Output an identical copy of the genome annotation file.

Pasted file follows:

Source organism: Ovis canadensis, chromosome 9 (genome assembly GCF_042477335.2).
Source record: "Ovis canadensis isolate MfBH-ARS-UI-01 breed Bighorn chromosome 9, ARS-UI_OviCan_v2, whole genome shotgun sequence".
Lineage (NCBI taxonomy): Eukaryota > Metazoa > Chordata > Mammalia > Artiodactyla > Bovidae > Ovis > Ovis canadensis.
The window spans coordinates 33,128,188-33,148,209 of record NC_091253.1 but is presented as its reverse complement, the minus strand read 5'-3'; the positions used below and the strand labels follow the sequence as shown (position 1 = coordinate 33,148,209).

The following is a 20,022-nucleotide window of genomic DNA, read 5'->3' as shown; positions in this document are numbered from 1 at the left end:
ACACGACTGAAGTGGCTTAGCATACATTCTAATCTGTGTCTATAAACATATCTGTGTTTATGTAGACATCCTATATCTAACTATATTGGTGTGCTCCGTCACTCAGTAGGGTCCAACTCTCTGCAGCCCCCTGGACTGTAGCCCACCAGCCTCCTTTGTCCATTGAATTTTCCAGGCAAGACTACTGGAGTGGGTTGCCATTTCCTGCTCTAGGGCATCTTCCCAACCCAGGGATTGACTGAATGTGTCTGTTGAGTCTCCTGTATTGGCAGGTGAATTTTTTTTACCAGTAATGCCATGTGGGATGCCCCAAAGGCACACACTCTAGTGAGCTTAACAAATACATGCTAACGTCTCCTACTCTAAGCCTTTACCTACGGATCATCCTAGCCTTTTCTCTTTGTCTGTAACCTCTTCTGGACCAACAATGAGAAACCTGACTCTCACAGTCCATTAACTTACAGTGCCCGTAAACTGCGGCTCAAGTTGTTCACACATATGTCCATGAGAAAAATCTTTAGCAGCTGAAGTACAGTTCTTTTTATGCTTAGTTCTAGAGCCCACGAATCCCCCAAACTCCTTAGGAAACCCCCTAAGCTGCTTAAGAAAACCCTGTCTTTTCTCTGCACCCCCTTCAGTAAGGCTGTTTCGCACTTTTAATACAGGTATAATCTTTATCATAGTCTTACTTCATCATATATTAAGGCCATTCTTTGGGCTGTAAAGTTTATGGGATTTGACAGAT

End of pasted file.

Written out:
Source organism: Ovis canadensis, chromosome 9 (genome assembly GCF_042477335.2).
Source record: "Ovis canadensis isolate MfBH-ARS-UI-01 breed Bighorn chromosome 9, ARS-UI_OviCan_v2, whole genome shotgun sequence".
Lineage (NCBI taxonomy): Eukaryota > Metazoa > Chordata > Mammalia > Artiodactyla > Bovidae > Ovis > Ovis canadensis.
The window spans coordinates 33,128,188-33,148,209 of record NC_091253.1 but is presented as its reverse complement, the minus strand read 5'-3'; the positions used below and the strand labels follow the sequence as shown (position 1 = coordinate 33,148,209).

The following is a 20,022-nucleotide window of genomic DNA, read 5'->3' as shown; positions in this document are numbered from 1 at the left end:
ACACGACTGAAGTGGCTTAGCATACATTCTAATCTGTGTCTATAAACATATCTGTGTTTATGTAGACATCCTATATCTAACTATATTGGTGTGCTCCGTCACTCAGTAGGGTCCAACTCTCTGCAGCCCCCTGGACTGTAGCCCACCAGCCTCCTTTGTCCATTGAATTTTCCAGGCAAGACTACTGGAGTGGGTTGCCATTTCCTGCTCTAGGGCATCTTCCCAACCCAGGGATTGACTGAATGTGTCTGTTGAGTCTCCTGTATTGGCAGGTGAATTTTTTTTACCAGTAATGCCATGTGGGATGCCCCAAAGGCACACACTCTAGTGAGCTTAACAAATACATGCTAACGTCTCCTACTCTAAGCCTTTACCTACGGATCATCCTAGCCTTTTCTCTTTGTCTGTAACCTCTTCTGGACCAACAATGAGAAACCTGACTCTCACAGTCCATTAACTTACAGTGCCCGTAAACTGCGGCTCAAGTTGTTCACACATATGTCCATGAGAAAAATCTTTAGCAGCTGAAGTACAGTTCTTTTTATGCTTAGTTCTAGAGCCCACGAATCCCCCAAACTCCTTAGGAAACCCCCTAAGCTGCTTAAGAAAACCCTGTCTTTTCTCTGCACCCCCTTCAGTAAGGCTGTTTCGCACTTTTAATACAGGTATAATCTTTATCATAGTCTTACTTCATCATATATTAAGGCCATTCTTTGGGCTGTAAAGTTTATGGGATTTGACAGAT